Researchers: Chimps may have the ability to understand language too - humans just get more practice
Scientists have always thought that one of the basic differences between us and our closest evolutionary cousins, chimpanzees, has been the ability to perceive and process speech.
But that might not be the case.
Scientists now suspect that a ’common ancestor’ of chimps and humans evolved with the capacity for speech - and the human ability to perceive and process it might be more to do with being exposed to language when we are very young than any innate ability.
What separates us from the apes, speech-wise, might just be practice.
Lisa Heimbauer, a researcher at Georgia State University’s Language Research Centre, said: ’I think our results just reinforce the fact that experience matters.
’Humans maybe do not perceive speech because they are human, but instead because of the tremendous amount of experience they have with it from birth.’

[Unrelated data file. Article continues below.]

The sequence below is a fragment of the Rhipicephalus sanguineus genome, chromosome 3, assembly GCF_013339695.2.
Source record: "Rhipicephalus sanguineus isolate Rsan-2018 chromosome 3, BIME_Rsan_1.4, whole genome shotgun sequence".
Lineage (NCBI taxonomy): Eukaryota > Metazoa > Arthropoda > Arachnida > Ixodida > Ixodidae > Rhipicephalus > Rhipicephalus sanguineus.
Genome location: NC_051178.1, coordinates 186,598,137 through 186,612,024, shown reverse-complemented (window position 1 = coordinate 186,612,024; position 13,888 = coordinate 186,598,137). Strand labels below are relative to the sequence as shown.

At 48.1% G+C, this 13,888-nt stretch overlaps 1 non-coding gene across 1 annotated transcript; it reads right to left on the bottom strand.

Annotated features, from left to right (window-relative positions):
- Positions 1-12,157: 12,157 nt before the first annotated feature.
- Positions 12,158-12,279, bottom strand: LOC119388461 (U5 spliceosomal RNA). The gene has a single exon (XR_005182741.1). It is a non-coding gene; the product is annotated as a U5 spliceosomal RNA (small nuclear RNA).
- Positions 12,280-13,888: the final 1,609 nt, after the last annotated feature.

Previously, the human brain has been thought to be uniquely evolved to perceive what is and isn’t speech.
New research with a 25-year-old chimp, Panzee, has shown that Panzee can ’interpret’ highly distorted speech sounds - in a way similar to humans.
Chimps share 99 per cent of their DNA with humans - and recent research said that only ’junk DNA’ separates us from our cousins.
The research - using human speech patterns distorted to near-unrecognisable fashion - could lead to a new understanding of how children learn to understand language.
Panzee can also interpret symbols, and can understand more than 100 spoken and digitised words - including a symbol for his own name.
Article from: dailymail.co.uk